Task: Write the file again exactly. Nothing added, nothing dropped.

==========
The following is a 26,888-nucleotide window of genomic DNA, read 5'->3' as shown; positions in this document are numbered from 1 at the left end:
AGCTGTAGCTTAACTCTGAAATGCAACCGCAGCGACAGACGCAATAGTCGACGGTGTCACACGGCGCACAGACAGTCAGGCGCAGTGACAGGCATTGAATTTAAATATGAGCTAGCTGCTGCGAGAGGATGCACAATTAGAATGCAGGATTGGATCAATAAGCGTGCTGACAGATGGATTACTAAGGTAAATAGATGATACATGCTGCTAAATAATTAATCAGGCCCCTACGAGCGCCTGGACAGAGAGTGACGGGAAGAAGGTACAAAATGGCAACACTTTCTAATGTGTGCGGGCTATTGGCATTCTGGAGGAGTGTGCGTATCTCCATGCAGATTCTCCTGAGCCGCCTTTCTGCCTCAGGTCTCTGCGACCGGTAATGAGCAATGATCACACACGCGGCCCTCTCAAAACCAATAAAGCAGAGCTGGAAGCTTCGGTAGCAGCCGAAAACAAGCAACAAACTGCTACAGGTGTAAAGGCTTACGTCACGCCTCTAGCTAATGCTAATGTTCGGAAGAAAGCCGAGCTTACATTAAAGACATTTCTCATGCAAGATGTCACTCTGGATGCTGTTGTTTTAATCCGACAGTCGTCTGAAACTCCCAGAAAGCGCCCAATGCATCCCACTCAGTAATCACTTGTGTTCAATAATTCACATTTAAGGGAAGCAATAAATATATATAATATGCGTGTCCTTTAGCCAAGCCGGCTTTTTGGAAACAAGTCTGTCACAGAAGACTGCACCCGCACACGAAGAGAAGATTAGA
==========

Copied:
The following is a 26,888-nucleotide window of genomic DNA, read 5'->3' as shown; positions in this document are numbered from 1 at the left end:
AGCTGTAGCTTAACTCTGAAATGCAACCGCAGCGACAGACGCAATAGTCGACGGTGTCACACGGCGCACAGACAGTCAGGCGCAGTGACAGGCATTGAATTTAAATATGAGCTAGCTGCTGCGAGAGGATGCACAATTAGAATGCAGGATTGGATCAATAAGCGTGCTGACAGATGGATTACTAAGGTAAATAGATGATACATGCTGCTAAATAATTAATCAGGCCCCTACGAGCGCCTGGACAGAGAGTGACGGGAAGAAGGTACAAAATGGCAACACTTTCTAATGTGTGCGGGCTATTGGCATTCTGGAGGAGTGTGCGTATCTCCATGCAGATTCTCCTGAGCCGCCTTTCTGCCTCAGGTCTCTGCGACCGGTAATGAGCAATGATCACACACGCGGCCCTCTCAAAACCAATAAAGCAGAGCTGGAAGCTTCGGTAGCAGCCGAAAACAAGCAACAAACTGCTACAGGTGTAAAGGCTTACGTCACGCCTCTAGCTAATGCTAATGTTCGGAAGAAAGCCGAGCTTACATTAAAGACATTTCTCATGCAAGATGTCACTCTGGATGCTGTTGTTTTAATCCGACAGTCGTCTGAAACTCCCAGAAAGCGCCCAATGCATCCCACTCAGTAATCACTTGTGTTCAATAATTCACATTTAAGGGAAGCAATAAATATATATAATATGCGTGTCCTTTAGCCAAGCCGGCTTTTTGGAAACAAGTCTGTCACAGAAGACTGCACCCGCACACGAAGAGAAGATTAGA